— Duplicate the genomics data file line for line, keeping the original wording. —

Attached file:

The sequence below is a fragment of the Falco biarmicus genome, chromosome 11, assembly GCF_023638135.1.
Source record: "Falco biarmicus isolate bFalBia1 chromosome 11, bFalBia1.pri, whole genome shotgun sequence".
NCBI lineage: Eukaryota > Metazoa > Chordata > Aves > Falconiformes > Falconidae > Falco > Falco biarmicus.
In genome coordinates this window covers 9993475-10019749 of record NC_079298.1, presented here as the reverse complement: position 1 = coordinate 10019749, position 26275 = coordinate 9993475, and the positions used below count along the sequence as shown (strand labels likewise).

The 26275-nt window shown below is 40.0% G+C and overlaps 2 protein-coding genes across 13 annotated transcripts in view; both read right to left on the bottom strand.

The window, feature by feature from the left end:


The sequence below is a fragment of the Falco biarmicus genome, chromosome 11, assembly GCF_023638135.1.
Source record: "Falco biarmicus isolate bFalBia1 chromosome 11, bFalBia1.pri, whole genome shotgun sequence".
NCBI lineage: Eukaryota > Metazoa > Chordata > Aves > Falconiformes > Falconidae > Falco > Falco biarmicus.
In genome coordinates this window covers 9993475-10019749 of record NC_079298.1, presented here as the reverse complement: position 1 = coordinate 10019749, position 26275 = coordinate 9993475, and the positions used below count along the sequence as shown (strand labels likewise).

The 26275-nt window shown below is 40.0% G+C and overlaps 2 protein-coding genes across 13 annotated transcripts in view; both read right to left on the bottom strand.

The window, feature by feature from the left end: